You may remember that “Beau Jest,” produced here in 2017, and which was an off-Broadway hit for two years, involved the conflict of a traditionally minded family and their daughter, who enjoyed dating “out of the box.”  To keep peace in the family, she hired an actor to portray the man who she believed would most please her parents.

   In “Jest a Second” it’s the son, who, fearing to upset the family with his dating choice, allows for some mayhem and merriment as he tries to achieve a similar goal. 

     Director M. Curtis Grittner has assembled a very fine cast for the show. Actors such as Chris Kendall, who won the Henry Award for his performance in Cherry Creek Theatre’s ‘Tuesdays With Morrie,” and Pamela Clifton, who has won numerous awards in her years as actor and director, have wonderful chemistry portraying Abe and Miriam Goldman. Rachel Turner,Marlowe Award winner for Cinderella in Candlelight Dinner Theatre’s “Into the Woods”, is hilarious as the Goldman’s pregnant daughter, Sarah.

     There is a very fine set design by director Grittner and some spot-on costumes by Susan Rahmsdorff-Terry.

      Sequels are never quite as engrossing as the original, but there are plenty of surprises in this lively evening of theatre.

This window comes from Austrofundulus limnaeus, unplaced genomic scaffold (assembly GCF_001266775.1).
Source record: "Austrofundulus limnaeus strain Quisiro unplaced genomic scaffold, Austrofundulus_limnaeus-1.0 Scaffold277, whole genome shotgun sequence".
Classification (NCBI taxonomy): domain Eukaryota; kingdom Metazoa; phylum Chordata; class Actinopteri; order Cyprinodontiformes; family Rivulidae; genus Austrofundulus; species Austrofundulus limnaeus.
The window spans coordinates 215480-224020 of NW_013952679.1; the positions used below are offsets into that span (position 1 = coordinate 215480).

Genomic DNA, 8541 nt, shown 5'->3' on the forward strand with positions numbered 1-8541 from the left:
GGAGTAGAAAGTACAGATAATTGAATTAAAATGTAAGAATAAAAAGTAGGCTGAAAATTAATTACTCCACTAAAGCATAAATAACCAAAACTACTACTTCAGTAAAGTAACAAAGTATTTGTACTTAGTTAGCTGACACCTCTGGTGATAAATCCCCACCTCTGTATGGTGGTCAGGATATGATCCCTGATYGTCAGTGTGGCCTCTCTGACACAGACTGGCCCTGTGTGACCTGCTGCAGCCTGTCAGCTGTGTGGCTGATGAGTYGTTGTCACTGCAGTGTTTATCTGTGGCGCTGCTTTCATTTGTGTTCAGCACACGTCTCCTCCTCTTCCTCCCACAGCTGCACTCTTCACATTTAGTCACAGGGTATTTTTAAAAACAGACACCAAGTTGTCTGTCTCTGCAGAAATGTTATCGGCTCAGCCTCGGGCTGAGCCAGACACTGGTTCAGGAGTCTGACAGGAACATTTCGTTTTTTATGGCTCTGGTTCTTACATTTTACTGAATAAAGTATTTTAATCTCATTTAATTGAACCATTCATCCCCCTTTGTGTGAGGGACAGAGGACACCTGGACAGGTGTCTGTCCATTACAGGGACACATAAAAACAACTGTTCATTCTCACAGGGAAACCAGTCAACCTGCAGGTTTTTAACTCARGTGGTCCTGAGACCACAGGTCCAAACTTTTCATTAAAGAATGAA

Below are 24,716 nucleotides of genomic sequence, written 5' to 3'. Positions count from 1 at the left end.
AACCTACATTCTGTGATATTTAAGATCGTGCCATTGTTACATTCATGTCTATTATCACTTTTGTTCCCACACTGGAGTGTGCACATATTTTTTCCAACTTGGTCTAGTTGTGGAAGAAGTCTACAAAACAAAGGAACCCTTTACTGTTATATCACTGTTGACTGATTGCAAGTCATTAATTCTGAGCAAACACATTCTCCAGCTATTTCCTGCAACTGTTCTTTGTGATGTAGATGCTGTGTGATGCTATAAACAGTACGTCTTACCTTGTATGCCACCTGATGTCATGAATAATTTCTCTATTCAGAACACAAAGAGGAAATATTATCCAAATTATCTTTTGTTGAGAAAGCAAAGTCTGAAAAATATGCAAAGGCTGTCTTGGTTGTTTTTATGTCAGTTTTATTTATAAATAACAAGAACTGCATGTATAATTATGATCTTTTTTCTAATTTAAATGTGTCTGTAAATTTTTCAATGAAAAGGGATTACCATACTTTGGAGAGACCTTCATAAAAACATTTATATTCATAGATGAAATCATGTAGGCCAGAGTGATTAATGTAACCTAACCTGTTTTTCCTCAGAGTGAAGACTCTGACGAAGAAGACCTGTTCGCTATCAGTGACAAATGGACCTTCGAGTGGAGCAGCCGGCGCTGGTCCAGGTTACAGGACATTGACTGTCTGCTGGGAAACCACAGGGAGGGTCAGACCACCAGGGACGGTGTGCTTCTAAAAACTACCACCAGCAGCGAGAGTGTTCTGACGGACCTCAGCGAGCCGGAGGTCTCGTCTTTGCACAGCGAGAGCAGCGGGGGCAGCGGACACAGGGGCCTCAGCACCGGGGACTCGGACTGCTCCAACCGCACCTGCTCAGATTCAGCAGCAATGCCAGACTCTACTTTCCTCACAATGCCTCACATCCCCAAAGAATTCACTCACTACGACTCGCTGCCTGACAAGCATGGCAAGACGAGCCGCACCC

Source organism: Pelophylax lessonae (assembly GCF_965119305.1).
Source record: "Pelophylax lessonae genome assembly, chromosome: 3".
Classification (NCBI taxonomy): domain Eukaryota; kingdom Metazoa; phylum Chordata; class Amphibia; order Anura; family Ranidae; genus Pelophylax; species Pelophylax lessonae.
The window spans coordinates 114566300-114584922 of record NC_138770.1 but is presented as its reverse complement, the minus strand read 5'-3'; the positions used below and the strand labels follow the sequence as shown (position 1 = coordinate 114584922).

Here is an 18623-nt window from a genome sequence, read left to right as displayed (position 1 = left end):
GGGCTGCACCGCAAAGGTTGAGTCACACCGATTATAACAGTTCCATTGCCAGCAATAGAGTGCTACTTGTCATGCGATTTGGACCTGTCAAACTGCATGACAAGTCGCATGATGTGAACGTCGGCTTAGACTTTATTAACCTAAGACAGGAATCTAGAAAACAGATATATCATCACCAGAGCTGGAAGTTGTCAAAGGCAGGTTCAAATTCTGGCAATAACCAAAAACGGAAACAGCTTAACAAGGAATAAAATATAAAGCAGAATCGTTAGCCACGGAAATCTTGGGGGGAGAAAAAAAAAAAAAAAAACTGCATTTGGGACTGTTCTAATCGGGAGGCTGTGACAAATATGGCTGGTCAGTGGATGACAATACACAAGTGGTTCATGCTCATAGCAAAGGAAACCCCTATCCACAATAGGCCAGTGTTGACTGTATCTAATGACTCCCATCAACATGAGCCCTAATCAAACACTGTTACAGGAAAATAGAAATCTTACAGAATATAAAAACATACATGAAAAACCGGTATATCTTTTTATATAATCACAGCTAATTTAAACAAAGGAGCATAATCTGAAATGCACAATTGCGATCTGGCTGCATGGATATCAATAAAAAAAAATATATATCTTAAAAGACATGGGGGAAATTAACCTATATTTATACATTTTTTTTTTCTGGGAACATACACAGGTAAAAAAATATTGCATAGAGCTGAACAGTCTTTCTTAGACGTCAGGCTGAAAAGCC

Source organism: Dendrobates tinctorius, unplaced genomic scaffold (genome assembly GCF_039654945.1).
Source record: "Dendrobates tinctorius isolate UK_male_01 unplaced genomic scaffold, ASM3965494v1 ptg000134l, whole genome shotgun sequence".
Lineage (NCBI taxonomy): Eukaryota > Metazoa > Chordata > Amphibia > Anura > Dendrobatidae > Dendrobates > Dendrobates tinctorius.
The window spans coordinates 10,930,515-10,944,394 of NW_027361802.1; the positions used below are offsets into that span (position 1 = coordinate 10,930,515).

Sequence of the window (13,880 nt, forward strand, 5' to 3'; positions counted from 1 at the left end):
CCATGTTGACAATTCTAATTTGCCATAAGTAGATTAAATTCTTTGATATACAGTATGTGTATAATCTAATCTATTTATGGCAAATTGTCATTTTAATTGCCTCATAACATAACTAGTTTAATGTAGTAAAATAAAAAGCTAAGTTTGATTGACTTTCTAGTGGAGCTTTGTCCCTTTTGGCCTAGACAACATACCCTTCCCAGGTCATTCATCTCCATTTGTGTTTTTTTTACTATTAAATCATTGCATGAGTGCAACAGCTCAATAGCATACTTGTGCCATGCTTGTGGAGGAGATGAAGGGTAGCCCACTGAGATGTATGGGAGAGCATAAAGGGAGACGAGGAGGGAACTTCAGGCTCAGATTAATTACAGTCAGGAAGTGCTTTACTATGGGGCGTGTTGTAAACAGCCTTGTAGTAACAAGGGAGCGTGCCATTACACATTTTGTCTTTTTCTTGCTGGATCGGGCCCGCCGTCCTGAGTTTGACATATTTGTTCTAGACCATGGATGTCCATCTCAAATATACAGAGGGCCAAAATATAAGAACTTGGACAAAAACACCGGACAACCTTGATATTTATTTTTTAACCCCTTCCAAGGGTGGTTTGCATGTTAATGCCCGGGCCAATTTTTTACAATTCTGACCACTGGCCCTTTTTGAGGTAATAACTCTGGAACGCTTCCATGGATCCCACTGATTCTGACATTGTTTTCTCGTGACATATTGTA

One hopes that you will go and support this very fine theatre company. 



 For tickets go online at or call 303-800-6578



Tuesday, October 12, 2021



A world premiere Devised Work, Developed by Abner Genece, Candace Joice and Neil Truglio

         L-R: Dan O'Neill and Nnamdi K. Nwankwo

Let me just say at the get-go that Benchmark Theatre’s ELEPHANT is the most important new work to have been seen by this reviewer in memory. 

     Using a timely truism, Benchmark builds a metaphor for racial bigotry upon the current expression: “elephant in the room.”      

     Hanging loosely upon the armature of your memories of the play/movie, “The Elephant Man,” the contrasts in this production outweigh the comparisons by far.

       The Merrick of this play is not misshapen or disfigured in any way. Indeed, he is a tall, handsome, muscular black man. Articulate and dignified in his speech and demeanor, he is seen to have more knowledge of Shakespeare and the Bible than either the self-aggrandizing Frederick Treves or the publicity-seeking Madge Kendal.